The European Investment Bank is set to decide on the billion dollar Nenskra dam project during its board meeting today.
Petr Hlobil, Campaigns director | 5 February 2018
EIB staff receive cups of water with a message of solidarity for the people of Svaneti during the bank's annual meeting with civil society.
On 31 January the EBRD approved a loan of USD 214 million and USD 15 million in equity for construction of the Nenskra hydro power plant. It is a disappointing decision for those who care about the rights of local communities and about the people of Svaneti . The board had been made well aware of the incomplete environmental and social impact assessments, about the flawed project consultation, conflicts with the Bern Convention and the concerns of local people about natural hazards like lands slides. And yet they listen to bank staff and believe the arguements of the project sponsor arguments that these issues can be addressed later.
What will happen if those issues are not properly addressed? Will Svans in the Nenskra and Nakra valleys be able to hold accountable the EBRD and those responsible for the project? Locals have no reason to believe in the Georgian court system, and it is not surprising that the EBRD, together with other development banks, is fiercely opposed to any suggestion that their actions could be reviewed by independent courts. However bad this decision, it does not mean that we will stop looking to explore new avenues for redress, including those within the EU.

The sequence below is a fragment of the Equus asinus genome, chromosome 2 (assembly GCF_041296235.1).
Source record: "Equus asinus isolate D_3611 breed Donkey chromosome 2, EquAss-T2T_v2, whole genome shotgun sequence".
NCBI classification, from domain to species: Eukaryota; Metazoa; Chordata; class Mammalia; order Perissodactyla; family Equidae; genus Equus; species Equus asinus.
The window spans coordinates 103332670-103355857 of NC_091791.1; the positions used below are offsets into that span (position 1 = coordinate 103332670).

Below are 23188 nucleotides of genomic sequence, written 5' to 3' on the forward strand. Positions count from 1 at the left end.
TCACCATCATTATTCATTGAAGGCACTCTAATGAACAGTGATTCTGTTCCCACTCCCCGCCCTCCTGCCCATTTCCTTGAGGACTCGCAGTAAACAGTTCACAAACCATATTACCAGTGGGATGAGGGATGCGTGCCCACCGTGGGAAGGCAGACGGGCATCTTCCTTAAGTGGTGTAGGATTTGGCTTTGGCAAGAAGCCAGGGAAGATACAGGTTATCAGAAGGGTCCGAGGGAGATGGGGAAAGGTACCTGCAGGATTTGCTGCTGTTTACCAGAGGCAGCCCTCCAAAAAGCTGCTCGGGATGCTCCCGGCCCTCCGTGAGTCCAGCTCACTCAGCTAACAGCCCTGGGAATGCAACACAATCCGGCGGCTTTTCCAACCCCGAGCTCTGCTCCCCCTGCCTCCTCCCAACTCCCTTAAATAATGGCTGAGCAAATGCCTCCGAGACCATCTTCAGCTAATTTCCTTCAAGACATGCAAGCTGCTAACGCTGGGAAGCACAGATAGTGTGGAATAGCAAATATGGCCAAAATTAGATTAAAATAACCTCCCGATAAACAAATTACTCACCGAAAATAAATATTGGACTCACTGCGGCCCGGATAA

There are still another four development banks yet to decide on the Nenskra project – including the EIB on Tuesday 5 February – and it will be interesting to see how much their boards will honour the policies of their respective institutions and insist that staff ensures that these policies are fully applied before an investment decision on the project is made.
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